9 Identification and reference groups  Reference groups provide standards of comparison for self- appraisal.  “Keeping up with the Joneses…”  People consider reference groups when making decisions. Groupthink  Members engage in consensus-seeking.  They reinforce one another’s opinions.  They fail to question or analyze ideas.

10 In general women tend to conform more than men.  Sex roles affect conformity  Females are socialized to be more communal.  Males are socialized to be more independent.  Status affects conformity  Sex functions as a status cue.  Males generally enjoy higher status in organizational settings.

11 Peer influence increases during adolescence. Peer pressure can promote risky behaviors.  Tobacco, alcohol, drug use Peer pressure can lead to aggression.  Hazing, teasing, ostracism can spark violence.  Online hazing can trigger suicides. Peer pressure also has positive effects.  Peers also model desirable behavior.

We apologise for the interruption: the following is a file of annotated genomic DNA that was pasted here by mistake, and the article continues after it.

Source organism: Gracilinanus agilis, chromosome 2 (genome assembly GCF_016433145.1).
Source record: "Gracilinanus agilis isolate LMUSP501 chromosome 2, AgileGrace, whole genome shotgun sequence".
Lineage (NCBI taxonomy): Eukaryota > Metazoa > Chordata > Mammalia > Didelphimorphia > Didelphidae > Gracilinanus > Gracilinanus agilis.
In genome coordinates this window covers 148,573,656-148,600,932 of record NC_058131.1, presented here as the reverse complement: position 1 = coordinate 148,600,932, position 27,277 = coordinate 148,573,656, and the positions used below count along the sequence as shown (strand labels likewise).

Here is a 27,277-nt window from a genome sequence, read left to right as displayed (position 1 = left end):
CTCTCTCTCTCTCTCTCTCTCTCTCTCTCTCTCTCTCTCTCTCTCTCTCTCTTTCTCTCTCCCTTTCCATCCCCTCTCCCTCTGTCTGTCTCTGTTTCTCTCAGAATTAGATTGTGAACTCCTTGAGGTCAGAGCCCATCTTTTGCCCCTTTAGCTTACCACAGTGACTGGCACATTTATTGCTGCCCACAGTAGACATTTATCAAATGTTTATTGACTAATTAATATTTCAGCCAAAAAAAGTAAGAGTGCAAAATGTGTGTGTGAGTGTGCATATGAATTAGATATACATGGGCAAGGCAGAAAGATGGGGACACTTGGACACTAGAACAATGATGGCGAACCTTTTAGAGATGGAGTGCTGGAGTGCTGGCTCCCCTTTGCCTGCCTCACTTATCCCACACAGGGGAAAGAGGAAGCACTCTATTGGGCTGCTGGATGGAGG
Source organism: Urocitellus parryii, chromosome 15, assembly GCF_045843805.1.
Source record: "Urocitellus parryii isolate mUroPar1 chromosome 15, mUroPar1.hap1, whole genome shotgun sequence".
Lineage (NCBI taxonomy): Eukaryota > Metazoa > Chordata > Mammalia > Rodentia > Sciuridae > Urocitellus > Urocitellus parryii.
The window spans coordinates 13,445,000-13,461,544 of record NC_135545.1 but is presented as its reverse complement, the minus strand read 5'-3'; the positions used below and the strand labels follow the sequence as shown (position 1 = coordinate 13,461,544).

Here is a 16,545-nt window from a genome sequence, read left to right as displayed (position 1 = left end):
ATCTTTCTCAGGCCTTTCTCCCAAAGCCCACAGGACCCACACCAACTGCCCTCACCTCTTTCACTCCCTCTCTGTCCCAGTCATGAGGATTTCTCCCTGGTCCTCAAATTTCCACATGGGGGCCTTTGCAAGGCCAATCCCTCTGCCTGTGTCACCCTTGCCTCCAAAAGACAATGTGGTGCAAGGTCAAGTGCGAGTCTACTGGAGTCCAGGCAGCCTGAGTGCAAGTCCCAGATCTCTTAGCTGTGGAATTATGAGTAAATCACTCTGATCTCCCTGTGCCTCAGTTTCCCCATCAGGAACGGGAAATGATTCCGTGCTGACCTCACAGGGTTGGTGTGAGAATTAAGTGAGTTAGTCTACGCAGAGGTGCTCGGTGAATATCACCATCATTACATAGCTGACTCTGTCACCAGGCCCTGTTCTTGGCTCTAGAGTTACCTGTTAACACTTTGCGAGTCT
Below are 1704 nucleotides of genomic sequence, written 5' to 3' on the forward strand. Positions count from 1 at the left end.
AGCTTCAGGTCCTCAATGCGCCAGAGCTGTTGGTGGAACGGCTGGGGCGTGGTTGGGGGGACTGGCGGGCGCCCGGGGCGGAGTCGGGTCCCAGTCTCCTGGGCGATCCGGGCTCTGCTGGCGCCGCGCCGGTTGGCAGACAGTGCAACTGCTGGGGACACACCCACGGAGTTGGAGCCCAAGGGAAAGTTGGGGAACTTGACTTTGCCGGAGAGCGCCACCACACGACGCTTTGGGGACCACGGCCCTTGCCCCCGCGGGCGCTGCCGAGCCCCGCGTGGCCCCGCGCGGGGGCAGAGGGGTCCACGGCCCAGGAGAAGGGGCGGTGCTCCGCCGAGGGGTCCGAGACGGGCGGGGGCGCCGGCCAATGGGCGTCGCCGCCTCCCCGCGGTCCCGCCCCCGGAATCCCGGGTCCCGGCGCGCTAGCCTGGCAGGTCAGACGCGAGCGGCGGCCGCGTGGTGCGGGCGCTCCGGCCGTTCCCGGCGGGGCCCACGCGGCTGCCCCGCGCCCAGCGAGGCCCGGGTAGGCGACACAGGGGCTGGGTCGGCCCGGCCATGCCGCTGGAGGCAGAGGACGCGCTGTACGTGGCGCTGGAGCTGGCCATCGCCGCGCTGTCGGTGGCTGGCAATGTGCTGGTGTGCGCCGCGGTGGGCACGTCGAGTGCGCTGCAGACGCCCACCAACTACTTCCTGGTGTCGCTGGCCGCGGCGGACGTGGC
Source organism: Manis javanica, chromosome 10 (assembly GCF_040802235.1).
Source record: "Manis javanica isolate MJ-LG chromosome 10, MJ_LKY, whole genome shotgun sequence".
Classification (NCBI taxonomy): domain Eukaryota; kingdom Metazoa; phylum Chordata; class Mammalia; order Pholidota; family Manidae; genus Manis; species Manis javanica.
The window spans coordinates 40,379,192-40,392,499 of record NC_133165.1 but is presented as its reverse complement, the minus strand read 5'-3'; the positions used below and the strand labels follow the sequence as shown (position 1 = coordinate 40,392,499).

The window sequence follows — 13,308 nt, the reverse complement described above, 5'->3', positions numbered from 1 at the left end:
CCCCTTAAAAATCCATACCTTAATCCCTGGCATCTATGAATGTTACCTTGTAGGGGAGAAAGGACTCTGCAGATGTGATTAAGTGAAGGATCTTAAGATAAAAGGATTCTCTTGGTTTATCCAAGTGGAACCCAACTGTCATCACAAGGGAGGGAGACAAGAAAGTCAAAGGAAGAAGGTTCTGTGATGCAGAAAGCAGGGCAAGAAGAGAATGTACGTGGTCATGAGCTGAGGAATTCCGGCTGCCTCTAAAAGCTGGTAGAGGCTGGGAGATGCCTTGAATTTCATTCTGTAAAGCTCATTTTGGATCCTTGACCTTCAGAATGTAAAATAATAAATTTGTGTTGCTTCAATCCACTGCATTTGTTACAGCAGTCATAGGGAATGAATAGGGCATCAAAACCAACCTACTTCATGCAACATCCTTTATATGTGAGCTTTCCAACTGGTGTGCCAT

12 High self-monitors tend to conform more than low self-monitors. Dogmatic people tend to conform more than non-dogmatics.

13 Ethnocentrism  Using one’s own culture as the benchmark for judging other cultures. Individualism-Collectivism  Individualistic cultures view conformity more negatively.  Collectivistic cultures view conformity more positively.

14 Group locomotion  The individual goes along to achieve the goals of the group. Social comparison  The group is a yardstick for measuring one’s own performance. Consistency  Liking and identification with the group discourages deviance Epistemological weighting  Members think the group knows more than they do. Hedonistic hypothesis  Members conform to receive social benefits, avoid social rejection.

15 Monkey see, monkey do  People base their behavior on what others are doing.  Internet piracy  Urban graffiti Viral marketing relies on social proof  A social phenomenon is spread by word of mouth. Negative social proof  “Everyone else is doing it” is based on appeals to the crowd.

16 Slackers: People exert less effort in a group than working alone.  The Ringlemann effect: in a tug of war, adding team members reduces individual effort.  Decision making & problem solving: as members are added, individual effort tapers off. Collective effort model  Members coast if individuals’ contributions can’t be distinguished. Free ride effect  Members coast if they are anonymous.  Members coast if they aren’t personally accountable. Sucker effect  Productive members slack off when they see others aren’t working.